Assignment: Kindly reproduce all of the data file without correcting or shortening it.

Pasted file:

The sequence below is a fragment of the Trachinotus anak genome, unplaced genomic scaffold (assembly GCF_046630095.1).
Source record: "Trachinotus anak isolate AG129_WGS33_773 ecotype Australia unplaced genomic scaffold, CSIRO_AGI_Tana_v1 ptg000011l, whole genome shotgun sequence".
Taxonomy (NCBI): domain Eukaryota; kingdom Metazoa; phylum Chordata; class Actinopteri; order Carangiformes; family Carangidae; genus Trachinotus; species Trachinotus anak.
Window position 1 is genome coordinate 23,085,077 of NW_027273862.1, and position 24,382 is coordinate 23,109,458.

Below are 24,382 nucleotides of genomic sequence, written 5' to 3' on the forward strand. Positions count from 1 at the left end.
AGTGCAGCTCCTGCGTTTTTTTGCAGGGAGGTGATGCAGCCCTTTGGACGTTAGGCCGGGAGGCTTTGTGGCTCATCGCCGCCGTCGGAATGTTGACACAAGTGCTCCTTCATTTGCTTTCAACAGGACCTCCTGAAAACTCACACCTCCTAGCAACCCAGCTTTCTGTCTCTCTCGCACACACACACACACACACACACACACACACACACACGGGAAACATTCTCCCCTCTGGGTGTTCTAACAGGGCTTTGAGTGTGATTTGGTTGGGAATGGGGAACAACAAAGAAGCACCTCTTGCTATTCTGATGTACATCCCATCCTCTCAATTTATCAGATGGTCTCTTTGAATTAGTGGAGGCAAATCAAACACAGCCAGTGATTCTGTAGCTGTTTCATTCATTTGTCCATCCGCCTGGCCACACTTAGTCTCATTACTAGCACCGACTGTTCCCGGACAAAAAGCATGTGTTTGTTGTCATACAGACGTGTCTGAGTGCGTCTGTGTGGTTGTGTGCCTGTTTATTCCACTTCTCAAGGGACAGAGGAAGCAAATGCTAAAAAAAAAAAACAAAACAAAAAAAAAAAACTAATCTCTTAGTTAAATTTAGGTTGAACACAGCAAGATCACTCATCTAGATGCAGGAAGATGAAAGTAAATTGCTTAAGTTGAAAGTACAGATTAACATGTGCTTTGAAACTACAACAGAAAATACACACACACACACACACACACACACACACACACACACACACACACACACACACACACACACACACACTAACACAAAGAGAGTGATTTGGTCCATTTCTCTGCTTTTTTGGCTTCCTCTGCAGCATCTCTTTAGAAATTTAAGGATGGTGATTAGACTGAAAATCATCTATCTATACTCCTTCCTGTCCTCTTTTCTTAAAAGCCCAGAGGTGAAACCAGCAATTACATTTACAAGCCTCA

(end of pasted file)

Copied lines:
The sequence below is a fragment of the Trachinotus anak genome, unplaced genomic scaffold (assembly GCF_046630095.1).
Source record: "Trachinotus anak isolate AG129_WGS33_773 ecotype Australia unplaced genomic scaffold, CSIRO_AGI_Tana_v1 ptg000011l, whole genome shotgun sequence".
Taxonomy (NCBI): domain Eukaryota; kingdom Metazoa; phylum Chordata; class Actinopteri; order Carangiformes; family Carangidae; genus Trachinotus; species Trachinotus anak.
Window position 1 is genome coordinate 23,085,077 of NW_027273862.1, and position 24,382 is coordinate 23,109,458.

Below are 24,382 nucleotides of genomic sequence, written 5' to 3' on the forward strand. Positions count from 1 at the left end.
AGTGCAGCTCCTGCGTTTTTTTGCAGGGAGGTGATGCAGCCCTTTGGACGTTAGGCCGGGAGGCTTTGTGGCTCATCGCCGCCGTCGGAATGTTGACACAAGTGCTCCTTCATTTGCTTTCAACAGGACCTCCTGAAAACTCACACCTCCTAGCAACCCAGCTTTCTGTCTCTCTCGCACACACACACACACACACACACACACACACACACACGGGAAACATTCTCCCCTCTGGGTGTTCTAACAGGGCTTTGAGTGTGATTTGGTTGGGAATGGGGAACAACAAAGAAGCACCTCTTGCTATTCTGATGTACATCCCATCCTCTCAATTTATCAGATGGTCTCTTTGAATTAGTGGAGGCAAATCAAACACAGCCAGTGATTCTGTAGCTGTTTCATTCATTTGTCCATCCGCCTGGCCACACTTAGTCTCATTACTAGCACCGACTGTTCCCGGACAAAAAGCATGTGTTTGTTGTCATACAGACGTGTCTGAGTGCGTCTGTGTGGTTGTGTGCCTGTTTATTCCACTTCTCAAGGGACAGAGGAAGCAAATGCTAAAAAAAAAAAACAAAACAAAAAAAAAAAACTAATCTCTTAGTTAAATTTAGGTTGAACACAGCAAGATCACTCATCTAGATGCAGGAAGATGAAAGTAAATTGCTTAAGTTGAAAGTACAGATTAACATGTGCTTTGAAACTACAACAGAAAATACACACACACACACACACACACACACACACACACACACACACACACACACACACACACACACACACACTAACACAAAGAGAGTGATTTGGTCCATTTCTCTGCTTTTTTGGCTTCCTCTGCAGCATCTCTTTAGAAATTTAAGGATGGTGATTAGACTGAAAATCATCTATCTATACTCCTTCCTGTCCTCTTTTCTTAAAAGCCCAGAGGTGAAACCAGCAATTACATTTACAAGCCTCA